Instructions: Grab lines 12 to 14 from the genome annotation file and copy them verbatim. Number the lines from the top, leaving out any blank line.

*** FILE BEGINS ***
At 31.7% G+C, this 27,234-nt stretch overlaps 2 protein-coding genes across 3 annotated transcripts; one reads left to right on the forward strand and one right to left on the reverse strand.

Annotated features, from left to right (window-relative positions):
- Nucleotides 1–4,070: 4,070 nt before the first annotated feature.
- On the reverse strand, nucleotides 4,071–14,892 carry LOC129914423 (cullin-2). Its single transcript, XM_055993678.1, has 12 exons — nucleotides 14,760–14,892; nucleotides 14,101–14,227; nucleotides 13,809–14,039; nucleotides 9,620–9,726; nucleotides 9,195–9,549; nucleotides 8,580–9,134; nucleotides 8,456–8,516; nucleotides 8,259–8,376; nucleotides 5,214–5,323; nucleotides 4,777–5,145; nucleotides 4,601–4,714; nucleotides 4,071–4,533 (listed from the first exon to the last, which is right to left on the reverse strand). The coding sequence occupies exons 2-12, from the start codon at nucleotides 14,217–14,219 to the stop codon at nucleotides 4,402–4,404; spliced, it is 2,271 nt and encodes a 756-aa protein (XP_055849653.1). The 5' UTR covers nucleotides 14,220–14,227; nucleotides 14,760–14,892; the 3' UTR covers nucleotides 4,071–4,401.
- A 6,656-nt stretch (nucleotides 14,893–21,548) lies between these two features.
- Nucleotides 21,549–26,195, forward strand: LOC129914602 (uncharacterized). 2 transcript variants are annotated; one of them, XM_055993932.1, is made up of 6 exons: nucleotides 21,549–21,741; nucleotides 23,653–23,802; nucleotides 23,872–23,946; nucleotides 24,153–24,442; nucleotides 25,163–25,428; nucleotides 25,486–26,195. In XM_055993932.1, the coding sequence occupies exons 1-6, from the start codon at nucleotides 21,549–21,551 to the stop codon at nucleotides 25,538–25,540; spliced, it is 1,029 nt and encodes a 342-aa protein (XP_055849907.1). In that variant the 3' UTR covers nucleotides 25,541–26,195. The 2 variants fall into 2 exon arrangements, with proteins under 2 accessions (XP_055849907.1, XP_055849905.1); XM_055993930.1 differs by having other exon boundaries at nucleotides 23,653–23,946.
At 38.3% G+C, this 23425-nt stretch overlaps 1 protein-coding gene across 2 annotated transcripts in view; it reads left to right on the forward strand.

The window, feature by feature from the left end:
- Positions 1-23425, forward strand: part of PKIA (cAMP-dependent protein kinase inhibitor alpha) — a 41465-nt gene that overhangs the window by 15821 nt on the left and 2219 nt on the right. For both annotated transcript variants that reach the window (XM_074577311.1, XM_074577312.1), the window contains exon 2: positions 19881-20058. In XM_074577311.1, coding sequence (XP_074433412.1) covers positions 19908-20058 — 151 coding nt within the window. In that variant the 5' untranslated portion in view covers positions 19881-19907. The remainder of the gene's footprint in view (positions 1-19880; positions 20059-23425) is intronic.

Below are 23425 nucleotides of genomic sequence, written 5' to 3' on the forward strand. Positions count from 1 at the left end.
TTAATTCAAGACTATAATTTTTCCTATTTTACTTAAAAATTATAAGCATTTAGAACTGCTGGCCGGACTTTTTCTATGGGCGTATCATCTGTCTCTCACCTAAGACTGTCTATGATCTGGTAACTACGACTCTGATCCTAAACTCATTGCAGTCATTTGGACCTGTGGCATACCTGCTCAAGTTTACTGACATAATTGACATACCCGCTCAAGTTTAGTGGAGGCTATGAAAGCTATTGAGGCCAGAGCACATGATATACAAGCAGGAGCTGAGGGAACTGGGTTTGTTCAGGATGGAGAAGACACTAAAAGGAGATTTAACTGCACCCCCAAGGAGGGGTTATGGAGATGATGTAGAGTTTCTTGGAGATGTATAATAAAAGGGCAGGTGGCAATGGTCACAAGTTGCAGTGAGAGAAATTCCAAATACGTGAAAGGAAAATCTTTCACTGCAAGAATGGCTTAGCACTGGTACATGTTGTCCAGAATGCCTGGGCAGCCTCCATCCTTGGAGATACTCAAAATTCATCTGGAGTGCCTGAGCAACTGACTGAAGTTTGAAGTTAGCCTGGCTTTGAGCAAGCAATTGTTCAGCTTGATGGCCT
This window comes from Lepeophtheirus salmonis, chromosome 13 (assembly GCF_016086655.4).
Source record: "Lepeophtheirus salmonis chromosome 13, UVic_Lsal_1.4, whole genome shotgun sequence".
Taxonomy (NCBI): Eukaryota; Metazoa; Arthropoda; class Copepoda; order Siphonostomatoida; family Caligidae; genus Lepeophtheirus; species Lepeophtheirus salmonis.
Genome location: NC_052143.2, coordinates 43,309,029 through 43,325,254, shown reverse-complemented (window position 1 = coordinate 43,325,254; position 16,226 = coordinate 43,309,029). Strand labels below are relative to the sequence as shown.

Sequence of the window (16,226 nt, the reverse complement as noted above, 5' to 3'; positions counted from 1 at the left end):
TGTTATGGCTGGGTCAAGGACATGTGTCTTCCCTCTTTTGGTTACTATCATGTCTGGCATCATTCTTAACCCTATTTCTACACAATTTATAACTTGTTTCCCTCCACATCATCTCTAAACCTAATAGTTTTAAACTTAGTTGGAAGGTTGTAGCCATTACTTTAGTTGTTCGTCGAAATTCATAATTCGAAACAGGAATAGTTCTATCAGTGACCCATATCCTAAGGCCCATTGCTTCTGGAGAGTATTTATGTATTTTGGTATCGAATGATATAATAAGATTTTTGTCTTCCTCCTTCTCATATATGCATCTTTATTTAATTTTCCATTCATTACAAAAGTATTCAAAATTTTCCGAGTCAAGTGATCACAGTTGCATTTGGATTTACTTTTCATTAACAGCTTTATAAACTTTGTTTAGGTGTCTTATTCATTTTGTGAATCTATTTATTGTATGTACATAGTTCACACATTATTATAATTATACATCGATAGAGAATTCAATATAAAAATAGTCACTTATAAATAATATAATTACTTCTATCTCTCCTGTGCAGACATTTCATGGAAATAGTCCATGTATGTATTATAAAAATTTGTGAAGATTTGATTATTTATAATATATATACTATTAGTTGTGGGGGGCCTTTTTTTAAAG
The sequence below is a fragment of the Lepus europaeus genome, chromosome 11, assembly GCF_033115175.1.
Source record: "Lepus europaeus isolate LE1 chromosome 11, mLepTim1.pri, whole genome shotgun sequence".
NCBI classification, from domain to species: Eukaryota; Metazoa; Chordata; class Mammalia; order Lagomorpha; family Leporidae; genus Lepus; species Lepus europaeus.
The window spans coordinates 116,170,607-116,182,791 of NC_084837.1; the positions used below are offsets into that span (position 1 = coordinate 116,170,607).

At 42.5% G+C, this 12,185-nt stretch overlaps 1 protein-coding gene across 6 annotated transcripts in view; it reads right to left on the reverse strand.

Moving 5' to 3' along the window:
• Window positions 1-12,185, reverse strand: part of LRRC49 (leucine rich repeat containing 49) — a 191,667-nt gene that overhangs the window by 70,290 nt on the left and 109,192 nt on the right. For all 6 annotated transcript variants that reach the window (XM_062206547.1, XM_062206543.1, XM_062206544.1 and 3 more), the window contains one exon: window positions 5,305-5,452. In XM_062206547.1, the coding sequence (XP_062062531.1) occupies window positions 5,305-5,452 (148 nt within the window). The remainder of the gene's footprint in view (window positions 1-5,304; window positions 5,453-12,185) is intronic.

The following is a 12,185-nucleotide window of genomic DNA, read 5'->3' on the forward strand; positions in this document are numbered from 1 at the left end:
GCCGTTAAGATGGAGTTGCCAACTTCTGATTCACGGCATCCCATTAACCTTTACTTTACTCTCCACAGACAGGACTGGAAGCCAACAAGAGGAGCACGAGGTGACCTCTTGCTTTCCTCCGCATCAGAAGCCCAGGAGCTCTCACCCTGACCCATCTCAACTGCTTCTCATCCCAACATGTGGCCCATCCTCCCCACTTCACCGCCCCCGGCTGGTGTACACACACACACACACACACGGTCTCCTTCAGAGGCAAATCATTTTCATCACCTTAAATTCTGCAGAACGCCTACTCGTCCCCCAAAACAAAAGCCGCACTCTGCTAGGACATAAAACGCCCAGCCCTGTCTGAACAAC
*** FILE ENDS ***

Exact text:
This window comes from Lepeophtheirus salmonis, chromosome 13 (assembly GCF_016086655.4).
Source record: "Lepeophtheirus salmonis chromosome 13, UVic_Lsal_1.4, whole genome shotgun sequence".
Taxonomy (NCBI): Eukaryota; Metazoa; Arthropoda; class Copepoda; order Siphonostomatoida; family Caligidae; genus Lepeophtheirus; species Lepeophtheirus salmonis.